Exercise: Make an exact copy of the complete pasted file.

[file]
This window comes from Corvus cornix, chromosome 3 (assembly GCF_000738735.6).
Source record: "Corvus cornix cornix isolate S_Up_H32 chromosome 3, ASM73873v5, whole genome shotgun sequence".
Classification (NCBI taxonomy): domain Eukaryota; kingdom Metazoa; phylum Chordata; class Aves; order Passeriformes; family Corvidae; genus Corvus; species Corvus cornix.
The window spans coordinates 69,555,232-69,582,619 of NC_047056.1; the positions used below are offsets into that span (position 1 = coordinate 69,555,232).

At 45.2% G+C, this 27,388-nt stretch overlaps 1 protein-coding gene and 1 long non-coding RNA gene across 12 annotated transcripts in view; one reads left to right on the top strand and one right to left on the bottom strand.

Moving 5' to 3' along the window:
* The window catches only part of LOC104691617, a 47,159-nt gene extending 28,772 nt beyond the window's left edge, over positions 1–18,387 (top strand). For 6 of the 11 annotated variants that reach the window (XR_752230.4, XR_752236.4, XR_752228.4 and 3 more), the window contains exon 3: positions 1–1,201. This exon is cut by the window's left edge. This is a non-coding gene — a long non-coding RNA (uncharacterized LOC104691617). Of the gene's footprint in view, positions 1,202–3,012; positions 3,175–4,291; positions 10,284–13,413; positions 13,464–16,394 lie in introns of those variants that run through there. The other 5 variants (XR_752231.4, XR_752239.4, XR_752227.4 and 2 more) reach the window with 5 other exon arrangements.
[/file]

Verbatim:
This window comes from Corvus cornix, chromosome 3 (assembly GCF_000738735.6).
Source record: "Corvus cornix cornix isolate S_Up_H32 chromosome 3, ASM73873v5, whole genome shotgun sequence".
Classification (NCBI taxonomy): domain Eukaryota; kingdom Metazoa; phylum Chordata; class Aves; order Passeriformes; family Corvidae; genus Corvus; species Corvus cornix.
The window spans coordinates 69,555,232-69,582,619 of NC_047056.1; the positions used below are offsets into that span (position 1 = coordinate 69,555,232).

At 45.2% G+C, this 27,388-nt stretch overlaps 1 protein-coding gene and 1 long non-coding RNA gene across 12 annotated transcripts in view; one reads left to right on the top strand and one right to left on the bottom strand.

Moving 5' to 3' along the window:
* The window catches only part of LOC104691617, a 47,159-nt gene extending 28,772 nt beyond the window's left edge, over positions 1–18,387 (top strand). For 6 of the 11 annotated variants that reach the window (XR_752230.4, XR_752236.4, XR_752228.4 and 3 more), the window contains exon 3: positions 1–1,201. This exon is cut by the window's left edge. This is a non-coding gene — a long non-coding RNA (uncharacterized LOC104691617). Of the gene's footprint in view, positions 1,202–3,012; positions 3,175–4,291; positions 10,284–13,413; positions 13,464–16,394 lie in introns of those variants that run through there. The other 5 variants (XR_752231.4, XR_752239.4, XR_752227.4 and 2 more) reach the window with 5 other exon arrangements.